Goemon5: The Celtic Ninja
live songwriter music
Hosting a House Concert

House concerts are awesome. They celebrate the wonderful art of independent acoustic music, and give you a chance to show off your own living environment to cool peeps that love music as much as you do.

Most musicians travel because they love bringing their art to the audience. House concerts can go a long way for touring artists to pay for travel expenses, arrange for shelter and nutrition.

What's needed for a House Concert?

Above all you'll require some friends that enjoy live music, a large indoor space (or roofed outdoor space, if you want to invite me to your garden party), and seats. Some people have grand living rooms, and plenty of chairs, cushions and overly comfortable carpets, which may be enough to host twenty to sixty folks. I play a decent list of upbeat tunes for the dancing folks, but you should be able to seat peeps nonetheless.

Sound Equipment.

My personal favourite way is to shred it unplugged, and smaller venues will vibe with those intimate acoustics. If your stage room is very spacious, you will need a power amplifier, since I don't travel with that kind of equipment. In any case the space must be arranged so your guests can enjoy the concert as you would any show, with full attention and few distractions.

Social Stuff.

Please mind the difference between 'house concert' and 'house party'. I am a charming toss-up between singer and songwriter, playing a Celtic-inspired mixture of traditional sadness and upbeat joy. Other artists lean to different sides of the spectrum, and clearing this up is one of your most vital jobs as a host. House concerts often turn into parties when the show is finished, but the actual concert is attended with the same intention that would be had when going to a theatre. An actual house concerts allows the audience to bath in the poetry and acoustic magic of the performers. For this to happen you will need to set the tone accordingly.

Many lads and lassies have a tendency to drink and socialise during a performance. That's what happens in pubs, and it's OK as long as the musical defilers are spatially separated from the music-lovers.

Before and After.

As a musical host it is upon you to set aside a space for guests to store their snacks/treats/drinks. Ideally, set up some plates, bowls, mugs or whatever else guests may store their foods in. Munching chips during a show is cool; rustling plastic bags is not.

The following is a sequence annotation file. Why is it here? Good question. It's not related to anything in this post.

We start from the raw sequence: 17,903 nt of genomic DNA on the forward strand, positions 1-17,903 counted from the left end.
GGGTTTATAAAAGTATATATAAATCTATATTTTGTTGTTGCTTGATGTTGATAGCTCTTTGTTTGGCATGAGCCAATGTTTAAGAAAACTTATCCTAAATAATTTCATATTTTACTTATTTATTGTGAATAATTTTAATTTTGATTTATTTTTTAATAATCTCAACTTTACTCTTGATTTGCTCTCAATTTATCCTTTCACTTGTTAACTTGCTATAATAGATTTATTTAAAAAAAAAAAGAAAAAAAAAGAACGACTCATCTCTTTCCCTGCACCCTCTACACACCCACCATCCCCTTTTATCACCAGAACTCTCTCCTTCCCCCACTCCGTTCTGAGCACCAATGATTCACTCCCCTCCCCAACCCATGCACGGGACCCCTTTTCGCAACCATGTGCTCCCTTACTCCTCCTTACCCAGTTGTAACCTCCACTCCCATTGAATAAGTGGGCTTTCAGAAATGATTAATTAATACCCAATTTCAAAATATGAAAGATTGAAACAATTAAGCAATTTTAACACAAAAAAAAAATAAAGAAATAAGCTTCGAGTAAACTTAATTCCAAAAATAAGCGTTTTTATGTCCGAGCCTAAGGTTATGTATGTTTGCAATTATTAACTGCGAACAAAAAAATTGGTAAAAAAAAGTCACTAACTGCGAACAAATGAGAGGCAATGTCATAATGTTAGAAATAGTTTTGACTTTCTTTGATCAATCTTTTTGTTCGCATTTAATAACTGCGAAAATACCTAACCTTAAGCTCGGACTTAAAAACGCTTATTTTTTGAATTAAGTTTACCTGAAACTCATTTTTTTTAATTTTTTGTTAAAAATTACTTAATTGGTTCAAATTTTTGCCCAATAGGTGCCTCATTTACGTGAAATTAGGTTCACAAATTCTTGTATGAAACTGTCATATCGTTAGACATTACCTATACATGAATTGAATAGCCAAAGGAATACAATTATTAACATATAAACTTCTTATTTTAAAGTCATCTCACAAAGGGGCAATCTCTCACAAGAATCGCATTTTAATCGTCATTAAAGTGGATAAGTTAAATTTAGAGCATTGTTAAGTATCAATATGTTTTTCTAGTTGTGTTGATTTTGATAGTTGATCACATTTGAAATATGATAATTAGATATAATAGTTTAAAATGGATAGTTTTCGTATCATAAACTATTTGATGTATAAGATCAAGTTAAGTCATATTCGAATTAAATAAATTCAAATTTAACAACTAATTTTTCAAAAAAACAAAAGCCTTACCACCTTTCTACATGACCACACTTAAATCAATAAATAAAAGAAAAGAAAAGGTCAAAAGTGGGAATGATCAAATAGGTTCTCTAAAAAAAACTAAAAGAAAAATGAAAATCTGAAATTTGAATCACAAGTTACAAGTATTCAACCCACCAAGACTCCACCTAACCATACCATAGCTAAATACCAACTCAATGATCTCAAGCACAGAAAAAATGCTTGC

You will also want to organize a merch table and a space for artists and guests to meet. Most artists have CDs and other merchandise for sale or available against donation. Please let your guests know that artists will be selling their CD's at your show, as many first timers often won't know to bring a few extra bucks for this and be disappointed.


Structure of the Evening.

How you structure the evening is up to you. Mostly, hosts will open their doors an hour before the show, around 6 or 7 P.M. That gives your guests time to mix and mingle, and find their most favourite seat.
A typical performance consists of two sets, with about 45 minutes each. The intermission provides time for artists and audience to converse, stuff up on food supplies, relax their weary bodies, and socialize with all the friends they have not yet met.

Business.

Payment is a matter of negotiation between the host and the artist, and in keeping with the spirit of house concerts, takes the form of a simple verbal agreement. The artist and host can either agree upon a set fee for the act, or agree to 'donations' from guests. This works the same way as people bringing drinks or a plate of food to contribute to the evening, and they should be made aware of this as part of the invitation.

In general, house concerts work best when audience numbers are within the range of 30-60 people and each guest contributes in the order of $15-$25.


Now you know as much about hosting a house concert as I do. If you have the space and the friends, go ahead and hit up your most favourite artists with your request for hosting their music in your private space.

I am indebted to the wonderful David Ross McDonald and Ian Sherwood, who inspired and shaped this one-pager of house-concert reference.


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